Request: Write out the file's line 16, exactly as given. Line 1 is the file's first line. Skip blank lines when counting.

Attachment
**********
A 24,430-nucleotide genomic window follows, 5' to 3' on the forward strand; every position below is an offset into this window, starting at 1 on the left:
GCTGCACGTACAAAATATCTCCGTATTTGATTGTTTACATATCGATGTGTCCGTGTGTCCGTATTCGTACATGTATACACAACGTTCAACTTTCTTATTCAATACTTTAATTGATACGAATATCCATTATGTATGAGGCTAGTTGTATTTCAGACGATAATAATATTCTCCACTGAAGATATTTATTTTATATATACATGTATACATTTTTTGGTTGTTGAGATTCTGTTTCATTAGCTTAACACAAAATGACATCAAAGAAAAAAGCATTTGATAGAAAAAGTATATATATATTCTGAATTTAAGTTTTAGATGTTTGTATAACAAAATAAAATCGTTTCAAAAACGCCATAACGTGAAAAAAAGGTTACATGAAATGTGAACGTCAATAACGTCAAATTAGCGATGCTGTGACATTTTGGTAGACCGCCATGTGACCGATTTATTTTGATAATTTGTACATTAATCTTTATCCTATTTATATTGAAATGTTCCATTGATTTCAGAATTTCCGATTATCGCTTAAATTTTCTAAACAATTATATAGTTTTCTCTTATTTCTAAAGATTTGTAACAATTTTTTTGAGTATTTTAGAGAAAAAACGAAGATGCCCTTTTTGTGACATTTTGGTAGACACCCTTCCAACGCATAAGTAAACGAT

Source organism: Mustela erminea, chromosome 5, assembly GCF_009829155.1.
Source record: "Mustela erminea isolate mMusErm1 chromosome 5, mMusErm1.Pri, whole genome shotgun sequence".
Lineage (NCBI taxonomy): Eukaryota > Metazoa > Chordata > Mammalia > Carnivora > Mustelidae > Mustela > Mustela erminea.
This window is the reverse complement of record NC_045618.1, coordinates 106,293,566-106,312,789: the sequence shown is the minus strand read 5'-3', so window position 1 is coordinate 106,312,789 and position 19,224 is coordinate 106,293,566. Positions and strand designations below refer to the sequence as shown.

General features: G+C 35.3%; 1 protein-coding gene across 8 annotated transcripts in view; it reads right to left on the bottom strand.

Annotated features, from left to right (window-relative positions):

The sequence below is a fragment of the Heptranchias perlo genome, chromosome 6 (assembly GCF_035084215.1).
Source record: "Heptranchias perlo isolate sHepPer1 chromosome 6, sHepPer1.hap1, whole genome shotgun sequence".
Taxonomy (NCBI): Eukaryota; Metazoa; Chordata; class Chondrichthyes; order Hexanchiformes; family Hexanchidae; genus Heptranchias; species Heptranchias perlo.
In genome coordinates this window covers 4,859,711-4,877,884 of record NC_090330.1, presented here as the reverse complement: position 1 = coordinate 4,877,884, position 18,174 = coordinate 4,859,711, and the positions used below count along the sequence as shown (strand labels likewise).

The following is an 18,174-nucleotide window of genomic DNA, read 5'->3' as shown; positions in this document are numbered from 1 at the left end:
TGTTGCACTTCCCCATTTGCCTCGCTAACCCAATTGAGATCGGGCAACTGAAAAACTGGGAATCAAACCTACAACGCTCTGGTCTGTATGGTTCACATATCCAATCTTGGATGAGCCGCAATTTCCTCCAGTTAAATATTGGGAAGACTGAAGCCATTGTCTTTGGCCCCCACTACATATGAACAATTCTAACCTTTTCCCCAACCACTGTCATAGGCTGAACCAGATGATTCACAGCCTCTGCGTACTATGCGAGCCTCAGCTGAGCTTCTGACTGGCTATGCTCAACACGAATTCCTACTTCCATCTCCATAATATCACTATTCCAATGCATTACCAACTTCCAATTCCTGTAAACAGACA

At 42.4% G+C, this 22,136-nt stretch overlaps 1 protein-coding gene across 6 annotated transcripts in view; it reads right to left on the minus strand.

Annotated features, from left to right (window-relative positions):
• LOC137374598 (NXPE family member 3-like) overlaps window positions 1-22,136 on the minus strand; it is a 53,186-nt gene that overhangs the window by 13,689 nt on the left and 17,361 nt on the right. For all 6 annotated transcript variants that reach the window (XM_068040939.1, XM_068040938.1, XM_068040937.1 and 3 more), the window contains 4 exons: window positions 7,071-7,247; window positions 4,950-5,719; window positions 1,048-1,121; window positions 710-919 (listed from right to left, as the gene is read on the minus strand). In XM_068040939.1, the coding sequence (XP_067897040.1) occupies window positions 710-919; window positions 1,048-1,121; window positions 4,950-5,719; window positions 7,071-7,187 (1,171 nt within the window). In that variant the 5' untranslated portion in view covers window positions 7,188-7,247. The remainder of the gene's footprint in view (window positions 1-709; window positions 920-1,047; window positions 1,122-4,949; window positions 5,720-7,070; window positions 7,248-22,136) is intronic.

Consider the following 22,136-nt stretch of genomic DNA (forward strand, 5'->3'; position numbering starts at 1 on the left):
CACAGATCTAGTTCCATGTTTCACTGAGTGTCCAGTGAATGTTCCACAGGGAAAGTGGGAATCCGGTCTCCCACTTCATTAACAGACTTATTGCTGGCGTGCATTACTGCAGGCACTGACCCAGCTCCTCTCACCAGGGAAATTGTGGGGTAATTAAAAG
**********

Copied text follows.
Annotated features, from left to right (window-relative positions):